With each new episode, Code Geass R2 just has me watching it with a mixture of laughter and disbelief as it plays out. The previous set had a lot of neat changes to it with the Chinese Federation and the plans that they had set in motion but it ended with a couple of really shocking moments for me. Jeremiah's revelation to Lelouch changed the perception of that man and where his allegiances may lay but it was also Rolo and Shirley's scene that had my jaw drop in pure disbelief. But it was the kind of move that is often only done with an original show that's intent on telling a story by taking chances and shaking things up regularly, which includes completely pissing off fans of a particular character.

The death of Shirley has a profound impact on Lelouch as he loses yet another person important to him. But even with how it does affect him, he can't let his eyes drift away from the prize and he refocuses that anger into his goals and works even harder to take down his father and all that he's built up in the world. To do that, he's using the Chinese Federation even more again by pushing them and select others into creating a new nation, a United Federation of Nations, that will challenge Brittania and offer hope to those other nations that are trying to break away and find their own way in the world. It's a beautiful moment when Zero orchestrates everything with Kaguya and the Chinese empress in which all nations will disband their sovereign military might to serve a common good under this new U.F.N. Charter. And it's even more amazing when the first charter mission is to make the Black Knights the main military might of this new group and their first assignment is to liberate Japan.

The liberation of Japan is seen as a the big pivotal moment in the future history to be written about this new group. If Zero can pull this off, it'll bring in many others to their side and it will secure one of his biggest goals since the start of this entire adventure. But he also has the critical mission within the mission, or rather the real defining mission here, to rescue Nunnally from the grasp of the Britannians as he knows that she is being used as a threatening chip by their father, the emperor. His love of his sister and his wanting to do all of this for her is what drives him, though there's a healthy dose of revenge in there as well for what happened in the past to their mother and in turn to Nunnally. The thigns that drive him are fun to watch surface at times as it's usually the only times he comes across as truly passionate.

The six episodes on this volume have a great deal of action to it as the liberation of Japan gets underway and Lelouch has spent plenty of time there organizing the tricks that he'll use to slow down the Britannians. There's a lot of engaging fights here, emotional ones based on confrontations had beforehand, and the extra emphasis on the rescue of Nunnally adds a lot of tension to it, particularly as we learn that Rolo is intent on killing her since she's a threat to his getting all of Lelouch's attention. The Britannians also take things further than before that creates a lot of shock and awe around the world, but it again shows that as far as Lelouch goes, he's not the only one to use such approaches.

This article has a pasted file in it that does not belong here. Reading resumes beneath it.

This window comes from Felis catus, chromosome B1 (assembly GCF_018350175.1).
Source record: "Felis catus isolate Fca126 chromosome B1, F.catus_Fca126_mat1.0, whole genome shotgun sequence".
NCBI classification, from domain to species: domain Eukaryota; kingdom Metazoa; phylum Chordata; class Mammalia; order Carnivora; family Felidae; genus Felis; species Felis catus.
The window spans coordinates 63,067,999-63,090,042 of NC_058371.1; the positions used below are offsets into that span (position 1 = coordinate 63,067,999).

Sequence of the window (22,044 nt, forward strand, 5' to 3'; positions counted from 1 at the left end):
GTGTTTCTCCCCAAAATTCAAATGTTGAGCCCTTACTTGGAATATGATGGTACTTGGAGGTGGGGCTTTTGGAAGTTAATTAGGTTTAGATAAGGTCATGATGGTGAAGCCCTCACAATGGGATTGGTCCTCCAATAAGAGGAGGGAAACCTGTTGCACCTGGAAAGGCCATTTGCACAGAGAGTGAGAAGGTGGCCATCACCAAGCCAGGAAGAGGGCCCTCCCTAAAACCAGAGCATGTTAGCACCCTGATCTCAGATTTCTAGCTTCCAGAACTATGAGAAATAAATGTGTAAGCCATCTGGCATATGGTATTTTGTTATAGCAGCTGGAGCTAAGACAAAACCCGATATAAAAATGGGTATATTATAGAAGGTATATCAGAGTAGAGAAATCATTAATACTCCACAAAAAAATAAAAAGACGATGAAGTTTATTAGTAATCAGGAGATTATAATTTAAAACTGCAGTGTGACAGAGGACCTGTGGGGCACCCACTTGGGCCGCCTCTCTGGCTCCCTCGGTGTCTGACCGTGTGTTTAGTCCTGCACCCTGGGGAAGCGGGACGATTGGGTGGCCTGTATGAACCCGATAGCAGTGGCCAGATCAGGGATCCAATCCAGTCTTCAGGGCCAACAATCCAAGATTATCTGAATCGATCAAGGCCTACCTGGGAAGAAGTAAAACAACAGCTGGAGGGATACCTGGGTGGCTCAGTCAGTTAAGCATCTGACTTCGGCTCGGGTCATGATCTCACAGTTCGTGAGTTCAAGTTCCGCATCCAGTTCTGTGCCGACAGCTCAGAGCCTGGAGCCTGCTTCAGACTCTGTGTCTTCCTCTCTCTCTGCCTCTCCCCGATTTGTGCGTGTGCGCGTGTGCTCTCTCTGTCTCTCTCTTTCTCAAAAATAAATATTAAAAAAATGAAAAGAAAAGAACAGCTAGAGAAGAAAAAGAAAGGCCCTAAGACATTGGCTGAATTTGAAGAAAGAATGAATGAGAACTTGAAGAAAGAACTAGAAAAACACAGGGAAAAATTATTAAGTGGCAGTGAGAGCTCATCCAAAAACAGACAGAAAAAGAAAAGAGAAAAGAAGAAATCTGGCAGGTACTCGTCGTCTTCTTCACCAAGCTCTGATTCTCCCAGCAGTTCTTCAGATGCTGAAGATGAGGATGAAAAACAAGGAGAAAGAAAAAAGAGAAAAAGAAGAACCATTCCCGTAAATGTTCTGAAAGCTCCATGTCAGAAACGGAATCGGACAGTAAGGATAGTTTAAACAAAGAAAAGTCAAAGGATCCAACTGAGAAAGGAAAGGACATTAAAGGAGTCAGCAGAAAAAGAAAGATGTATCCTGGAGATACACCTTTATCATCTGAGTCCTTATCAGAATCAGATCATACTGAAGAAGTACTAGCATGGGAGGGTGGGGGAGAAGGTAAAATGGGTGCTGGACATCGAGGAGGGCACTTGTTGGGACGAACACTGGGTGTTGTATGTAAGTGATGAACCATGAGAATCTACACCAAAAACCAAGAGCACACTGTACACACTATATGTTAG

Where Code Geass has an unusual segment is when it delves into a new confrontation between Lelouch and his father again. Charles has his own past with the Geass Order as we've learned but what makes the face-off so dramatic between the two men is that C.C. finally reveals her secret condition to Lelouch from when their contract was set. Her past started to come to light earlier in this set of episodes when we saw more of the secret Geass Order research facility but when she reveals her early years and how she became a Geass user and the price of such a thing, or rather the way a new Geass user is essentially used as a tool at first, highlights the cruel nature of immortality and the prices that must be paid.

In Summary:
Code Geass really does continue to amuse and amaze. The situations are so overblown at times, so hard to suspend disbelief over, that you can't help but laugh and completely get into the way it works. When you have Lelouch reworking everything that has happened so he manages to claim significant power in a new worldwide federation of nations, while still being a high school student even if he does have a Geass power, it's really quite the piece of work. What's even more fun for me is that this is the kind of series that has no compunctions in killing off main characters that have been there since the start and rolling with those changes. Series that stay static in so many ways may be fun to watch, but the ones that get you jazzed and completely engaged are ones that take chances and force you to accept them. Code Geass does just that and this volume provides a whole lot of changing as the bodies drop often and hard.

Japanese 2.0 Language, English 2.0 Language, English Subtitles, Extra FLASH: BABA THEATER REDUX: Episode 6 & 7, Prize Announcement on TV:Turn 16 - 19, Broadcast Version of Next Turn: Turn 14 - 19, Audio Commentary: Turn 15 & 19, Key Animation Gallery: Part 6 & 7

Review Equipment

Sony KDS-R70XBR2 70" LCoS 1080P HDTV, Sony PlayStation3 Blu-ray player via HDMI set to 1080p, Onkyo TX-SR605 Receiver and Panasonic SB-TP20S Multi-Channel Speaker System With 100-Watt Subwoofer.